City residents will see a property tax hike for the first time in 11 years with the Mount Airy Board of Commissioners’ adoption Monday of a 2018-2019 municipal budget in a 3-2 vote.
Not only are taxes being raised by 10 cents as first proposed — due to action during a budget workshop Monday, two more cents were tacked on, for a total increase of 12 cents. This means that when the new budget goes into effect on July 1, the property tax rate will be 60 cents per $100 of assessed valuation, compared to the present 48.
The package approved also includes a 2-percent increase in water and sewer rates. Those charges were last raised two years ago, by 4 percent.
The last time city property taxes were increased was in 2007, when the rate became 63 cents. It gradually had been reduced by 15 cents in the years since, and Jon Cawley, one of the dissenting board members, predicted Monday that his fellow officials who approved the spending plan will pay a price come election time.
A desire to provide salary increases for members of the Mount Airy Fire Department — led by Commissioner Shirley Brinkley — was the reason for the extra two pennies being added to the 10-cent hike originally proposed when the preliminary budget was presented last month.
“I think it is the right thing to do,” Brinkley said in advocating the salary hike for firefighters, “to keep these guys where they need to be.”
Last year, the only city employees receiving a pay increase were sworn members of the Mount Airy Police Department, partly due to the extra dangers they face on the job. But support was expressed for similar treatment of fire personnel this year since theirs also is a dangerous profession.
And that was manifested Monday.
“These guys need to get their raise,” Brinkley said, which she indicated was necessary to keep them on the job. If anyone needs firemen during an emergency situation, they will appreciate this, Brinkley added. As Monday’s budget discussion was taking place, city fire department members were on the scene of a blaze that struck an old factory building downtown.
The raises were granted to bring Mount Airy firefighters’ pay to the statewide average based on a survey, which will be in addition to a 2-percent across-the-board pay raise for all 172 full-time city employees performing at levels of efficient or above.
Board members were not forced to raise property taxes the extra two cents to supply the total of about $187,000 for the firefighter increases. They also had the option of allocating money from the city’s general fund balance, also known as the reserves or savings, but there was a reluctance to do that.
“You can’t keep taking money out of (the) fund balance,” Commissioner Steve Yokeley said.
Even before Monday’s action, about $1.25 million already was designated from that source to balance the next fiscal year’s budget. As of last June 30, the city’s reserves available for appropriation stood at $10.8 million.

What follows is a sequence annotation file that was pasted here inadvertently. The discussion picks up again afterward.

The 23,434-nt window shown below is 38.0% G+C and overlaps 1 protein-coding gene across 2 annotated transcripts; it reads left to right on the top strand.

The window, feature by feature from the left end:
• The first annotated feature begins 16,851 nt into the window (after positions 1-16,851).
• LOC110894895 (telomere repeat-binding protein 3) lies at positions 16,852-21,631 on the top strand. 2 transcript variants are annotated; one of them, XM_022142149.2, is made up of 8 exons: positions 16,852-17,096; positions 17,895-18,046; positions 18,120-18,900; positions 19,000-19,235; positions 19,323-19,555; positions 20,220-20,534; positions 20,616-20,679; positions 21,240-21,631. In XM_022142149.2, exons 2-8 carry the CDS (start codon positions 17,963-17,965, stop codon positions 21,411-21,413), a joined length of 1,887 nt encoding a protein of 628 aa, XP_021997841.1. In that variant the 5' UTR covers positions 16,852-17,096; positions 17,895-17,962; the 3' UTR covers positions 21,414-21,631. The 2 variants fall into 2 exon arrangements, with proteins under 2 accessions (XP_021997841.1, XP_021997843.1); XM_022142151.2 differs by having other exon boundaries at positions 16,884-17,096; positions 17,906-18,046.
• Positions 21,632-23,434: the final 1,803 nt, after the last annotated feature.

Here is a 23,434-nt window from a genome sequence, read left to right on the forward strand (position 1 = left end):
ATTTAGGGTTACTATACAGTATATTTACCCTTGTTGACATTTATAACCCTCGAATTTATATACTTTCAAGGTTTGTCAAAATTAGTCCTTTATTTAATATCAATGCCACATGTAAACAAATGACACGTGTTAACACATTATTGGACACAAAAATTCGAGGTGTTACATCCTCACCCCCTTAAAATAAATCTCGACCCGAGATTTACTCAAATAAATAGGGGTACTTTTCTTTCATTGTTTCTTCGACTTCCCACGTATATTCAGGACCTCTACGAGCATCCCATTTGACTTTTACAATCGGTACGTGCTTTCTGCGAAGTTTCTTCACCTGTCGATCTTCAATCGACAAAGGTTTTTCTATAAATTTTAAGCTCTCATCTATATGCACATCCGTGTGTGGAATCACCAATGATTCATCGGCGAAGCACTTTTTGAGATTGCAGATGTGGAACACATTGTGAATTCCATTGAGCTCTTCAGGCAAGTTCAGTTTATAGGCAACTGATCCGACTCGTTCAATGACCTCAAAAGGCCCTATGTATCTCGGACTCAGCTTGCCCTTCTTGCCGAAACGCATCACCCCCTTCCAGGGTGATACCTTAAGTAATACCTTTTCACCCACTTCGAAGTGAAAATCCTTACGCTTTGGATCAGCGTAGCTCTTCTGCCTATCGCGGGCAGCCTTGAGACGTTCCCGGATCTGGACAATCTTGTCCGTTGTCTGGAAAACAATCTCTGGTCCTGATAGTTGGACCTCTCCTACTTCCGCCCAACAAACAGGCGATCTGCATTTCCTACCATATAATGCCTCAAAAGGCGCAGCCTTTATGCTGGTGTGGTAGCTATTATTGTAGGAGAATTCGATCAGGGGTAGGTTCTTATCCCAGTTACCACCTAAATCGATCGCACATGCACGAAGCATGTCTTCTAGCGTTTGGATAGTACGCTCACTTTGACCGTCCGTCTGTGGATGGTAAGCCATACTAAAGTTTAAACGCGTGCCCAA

Cawley, who joined Commissioner Jim Armbrister in voting against the general fund budget totaling about $14.4 million, expressed concerns about the pay hike.
He pointed out that with the overall increase, about 76 percent of Mount Airy’s budget will be devoted to personnel costs. Money not only will be needed to fund the raises in 2018-19, but in the future, he said. The city could raise taxes by 25 cents next year, to cover pay and other increases and meet the deficit other than by using fund balance revenues.
Yet this would only cover those expenses for one year.
“That’s unsustainable,” Cawley added of the ongoing salary demands on the budget, saying that his concerns might make him appear to be against municipal workers.
Later in the meeting, Cawley did say that he believed some on the city board were more concerned about looking out for the interests of personnel than the general populace, some of whom have fixed incomes.
“We took an oath for the people of the city — not the employees.”
Cawley also was bothered by the fact that in comparison to personnel, only about 3 percent of the budget will go for capital expenditures, which includes vehicles and other major equipment and building-related needs.
“Show me another city in America that spends 3 percent on capital (needs),” he said.
Cawley further took a swipe at municipal services, which City Manager Barbara Jones has said was one reason a tax increase was needed for next year, in order to maintain services at present levels.
“We have to start looking at city services, or taking our tax rate to 70 cents, or putting our employees on furlough, or something.” He reminded those in the meeting room that Mount Airy privatized its planning-related functions about seven years ago.
In reference to the higher taxation, Cawley is concerned that Mount Airy could be nearing a tipping point, where small businesses are prompted to relocate to just outside its corporate limits to avoid double taxation by the city and county governments.
That is problematic in multiple ways. “It’s another empty building,” Cawley explained. “It’s lost revenue for the city.”
In addition to businesses, residents might be prompted to move out of town, Cawley fears.
Both he and Armbrister expressed dissatisfaction with the budget approval.
“This is hard to accept,” Cawley said, predicting that the public will remember what happened Monday “in the next election.”
Armbrister also criticized the budget decision.
“It doesn’t represent the majority of the citizens, I know that.”
Tom Joyce may be reached at 336-415-4693 or on Twitter @Me_Reporter.